Comparing the Cost of Short Sales and Foreclosures

Comparing the Cost of Short Sales and Foreclosures

The main difference between a short sale and a foreclosure is that in a short sale, the house is sold for less than what is still owed on the mortgage. In the case of stocks, it is the process of selling borrowed shares at a higher price and buying them back at a lower price, making a profit.

Key Takeaways

A short sale is when someone who owes money but can’t pay it back sells their mortgaged property to the people who hold the liens on the property.

Foreclosure is a formal process in which a lender takes ownership of a mortgaged property, kicks out the borrower or homeowner, and then sells the property when the borrower or homeowner can’t make full capital payments.

Most of the time, a default happens when the user or landlord stops making payments on the mortgage loan used to buy the property.
A short sale has some benefits over a default. If done right, the owner’s credit score might not be hurt as much.

Explaining a short sale vs. a foreclosure

Here are more details about how a buyer can choose between a short sale and a default. A short mortgage sale is when a borrower who is having trouble paying their mortgage sells a property for less than what is still owed on the mortgage. The lender then uses the money from the sale to pay off the mortgage. The lender will then accept less than full payment on the mortgage loan, and the borrower will no longer have to pay the mortgage. This is done to avoid bigger losses for the creditor or lender if the mortgage loan were to go into foreclosure.

Foreclosure, on the other hand, is the legal process by which a lender takes control of the mortgaged property, evicts the borrower or homeowner, and sells the mortgaged property when the borrower or homeowner can’t make all of the principal and interest payments on their mortgage loan, as stated in the mortgage deed or contract.

Most of the time, a default happens when the borrower or landlord falls behind on payments for the mortgage loan that was used to buy the mortgaged property. No borrower or homeowner wants to have their home taken away by the bank. Most of the time, a borrower or owner stops making payments on a home loan because of a sudden drop in their funds or a change in their situation. As you can see, there are a lot of parts to a smart default vs. short sale process.


The following case will show how a short sale is different from default.

Let’s look at the case of Max, who got a $2 million home. He got a loan to pay for the buy, and after putting this property as a debt, the loan is worth $1.5 million. But after a few years, he can no longer make the loan payments. The bank starts a default process, in which the property is sold and the bank gets back the amount still owed on the loan.

Let’s use the same case to explain the difference between a short sale and a default. After paying the loan for a few years, Max is having trouble making ends meet. So, he goes to the bank and tells them that he wants to short-sell. The bank agrees, and Max sells the property for less than the amount of the loan. He then pays the loan back to the bank.

Short sales


Less professional fees are needed for this method.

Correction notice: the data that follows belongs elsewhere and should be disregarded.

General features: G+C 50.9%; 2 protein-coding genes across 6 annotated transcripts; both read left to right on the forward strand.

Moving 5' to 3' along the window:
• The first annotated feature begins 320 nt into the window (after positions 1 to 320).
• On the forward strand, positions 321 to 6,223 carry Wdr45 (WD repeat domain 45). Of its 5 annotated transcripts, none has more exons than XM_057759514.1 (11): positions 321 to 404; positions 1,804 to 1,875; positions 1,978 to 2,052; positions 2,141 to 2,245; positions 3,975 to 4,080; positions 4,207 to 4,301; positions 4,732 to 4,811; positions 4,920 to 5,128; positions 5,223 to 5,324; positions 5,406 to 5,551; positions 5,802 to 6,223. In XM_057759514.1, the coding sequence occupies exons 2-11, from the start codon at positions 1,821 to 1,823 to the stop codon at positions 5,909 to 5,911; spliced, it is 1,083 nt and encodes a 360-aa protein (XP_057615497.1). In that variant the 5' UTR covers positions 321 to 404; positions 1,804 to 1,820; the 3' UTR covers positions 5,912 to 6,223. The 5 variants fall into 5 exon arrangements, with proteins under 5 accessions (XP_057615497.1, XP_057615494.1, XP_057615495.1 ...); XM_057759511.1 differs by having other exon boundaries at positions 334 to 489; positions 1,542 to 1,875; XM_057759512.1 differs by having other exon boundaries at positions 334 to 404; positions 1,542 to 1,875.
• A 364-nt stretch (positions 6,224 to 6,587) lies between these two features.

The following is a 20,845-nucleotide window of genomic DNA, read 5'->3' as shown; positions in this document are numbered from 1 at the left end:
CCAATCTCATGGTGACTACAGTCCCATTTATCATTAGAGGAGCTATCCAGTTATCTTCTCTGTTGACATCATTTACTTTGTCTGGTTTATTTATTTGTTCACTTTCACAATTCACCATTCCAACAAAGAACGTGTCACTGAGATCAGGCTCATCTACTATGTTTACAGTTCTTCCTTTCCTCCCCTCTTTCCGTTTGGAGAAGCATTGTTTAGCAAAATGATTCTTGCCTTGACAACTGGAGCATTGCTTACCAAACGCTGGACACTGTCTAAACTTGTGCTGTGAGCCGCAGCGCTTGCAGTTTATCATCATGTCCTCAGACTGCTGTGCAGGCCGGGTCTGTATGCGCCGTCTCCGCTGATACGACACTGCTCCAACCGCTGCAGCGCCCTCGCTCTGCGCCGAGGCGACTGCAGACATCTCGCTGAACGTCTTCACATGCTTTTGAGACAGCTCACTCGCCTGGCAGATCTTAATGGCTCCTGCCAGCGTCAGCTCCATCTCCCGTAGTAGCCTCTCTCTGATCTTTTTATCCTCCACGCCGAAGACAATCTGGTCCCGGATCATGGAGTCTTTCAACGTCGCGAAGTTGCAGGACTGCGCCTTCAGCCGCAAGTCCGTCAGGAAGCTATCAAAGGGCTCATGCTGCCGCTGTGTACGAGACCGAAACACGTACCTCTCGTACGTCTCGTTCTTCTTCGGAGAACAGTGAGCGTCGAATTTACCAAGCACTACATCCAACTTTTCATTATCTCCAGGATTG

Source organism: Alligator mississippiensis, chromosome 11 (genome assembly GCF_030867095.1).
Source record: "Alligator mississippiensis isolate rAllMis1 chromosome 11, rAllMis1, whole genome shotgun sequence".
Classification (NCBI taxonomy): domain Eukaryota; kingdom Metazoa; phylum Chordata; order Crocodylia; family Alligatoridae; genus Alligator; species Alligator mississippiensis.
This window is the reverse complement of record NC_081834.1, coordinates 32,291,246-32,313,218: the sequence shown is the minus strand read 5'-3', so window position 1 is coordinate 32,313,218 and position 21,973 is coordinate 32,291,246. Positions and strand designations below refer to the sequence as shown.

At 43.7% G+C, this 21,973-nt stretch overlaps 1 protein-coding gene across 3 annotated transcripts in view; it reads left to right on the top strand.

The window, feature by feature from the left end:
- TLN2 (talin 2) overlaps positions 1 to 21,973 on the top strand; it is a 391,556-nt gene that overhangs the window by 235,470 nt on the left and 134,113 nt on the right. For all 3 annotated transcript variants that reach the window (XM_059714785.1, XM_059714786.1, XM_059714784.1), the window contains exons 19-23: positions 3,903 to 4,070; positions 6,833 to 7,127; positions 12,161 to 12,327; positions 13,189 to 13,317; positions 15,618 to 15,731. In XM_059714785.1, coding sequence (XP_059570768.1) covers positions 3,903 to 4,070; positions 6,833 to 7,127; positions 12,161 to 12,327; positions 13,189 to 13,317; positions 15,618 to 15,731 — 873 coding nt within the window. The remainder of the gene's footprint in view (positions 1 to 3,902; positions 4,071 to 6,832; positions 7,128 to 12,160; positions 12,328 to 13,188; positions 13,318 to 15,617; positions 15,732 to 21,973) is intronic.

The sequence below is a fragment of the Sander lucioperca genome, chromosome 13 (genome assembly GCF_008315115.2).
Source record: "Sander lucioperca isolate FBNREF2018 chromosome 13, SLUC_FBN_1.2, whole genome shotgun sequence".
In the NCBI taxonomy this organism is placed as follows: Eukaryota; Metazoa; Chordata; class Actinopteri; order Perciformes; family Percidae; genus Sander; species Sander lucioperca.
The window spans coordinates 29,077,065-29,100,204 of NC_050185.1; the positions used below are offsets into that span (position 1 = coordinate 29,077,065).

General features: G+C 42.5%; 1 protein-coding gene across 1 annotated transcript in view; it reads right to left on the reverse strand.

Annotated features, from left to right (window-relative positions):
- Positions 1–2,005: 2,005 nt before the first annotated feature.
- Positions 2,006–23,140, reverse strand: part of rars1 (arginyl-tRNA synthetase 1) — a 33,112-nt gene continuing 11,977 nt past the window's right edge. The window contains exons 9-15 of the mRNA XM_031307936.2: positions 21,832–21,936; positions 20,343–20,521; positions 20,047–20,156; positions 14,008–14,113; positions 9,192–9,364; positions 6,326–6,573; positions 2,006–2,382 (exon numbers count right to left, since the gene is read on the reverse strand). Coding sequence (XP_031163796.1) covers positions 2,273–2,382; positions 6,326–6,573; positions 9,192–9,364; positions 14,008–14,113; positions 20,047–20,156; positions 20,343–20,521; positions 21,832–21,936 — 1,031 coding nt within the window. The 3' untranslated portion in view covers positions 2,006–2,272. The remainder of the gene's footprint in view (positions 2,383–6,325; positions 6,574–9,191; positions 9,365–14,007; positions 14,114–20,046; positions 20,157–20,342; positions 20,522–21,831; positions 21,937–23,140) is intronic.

The user is in charge of starting the process.
It won’t show up on loan forms in the future.
The owner’s credit score doesn’t matter as much.


There is a lot of papers to do.
It takes a long time.
The process also needs to be okayed by the lender, who may object or say no.
Since the process takes time, the buyer might miss a chance to get a better deal.



There is less paperwork to do.
Lenders are eager to sell the property that was taken back by the bank. So the sale can happen faster.
The buyers pay less for the land.


More legal fees are needed for this process.
How the process gets started is up to the lender.
It must be mentioned on any future applications.                                                                                                                                                                

In most cases, a short sale has less of an effect on the credit score of the loan or owner than a default. But a short sale has some advantages that, if done right, may not hurt the owner’s credit score as much as a default would.

Foreclosure hurts people more than other bad things because it stays on their credit report for seven years. But because of this, the buyers won’t have to wait as long as they would have if they had gone through default to buy another house.

Questions Most Often Asked (FAQs)

Why are short sales better for banks than foreclosures?
The lender has to pay more money to go through the default process. In a short sale, on the other hand, the seller and the investor share the costs of selling the house quickly.

Are bank repossessions good for business?
During the default process, there are times when bankers make money. Even though this doesn’t always happen, it is possible for a provider to make enough money from interest payments and a sale to keep from losing money.

What risks are there with seized properties?
It’s worth it to pay more than the property’s current market value; buying a foreclosed home is often risky. If you buy something at an auction, this danger goes up because other people may “spite bid” to drive up the price.

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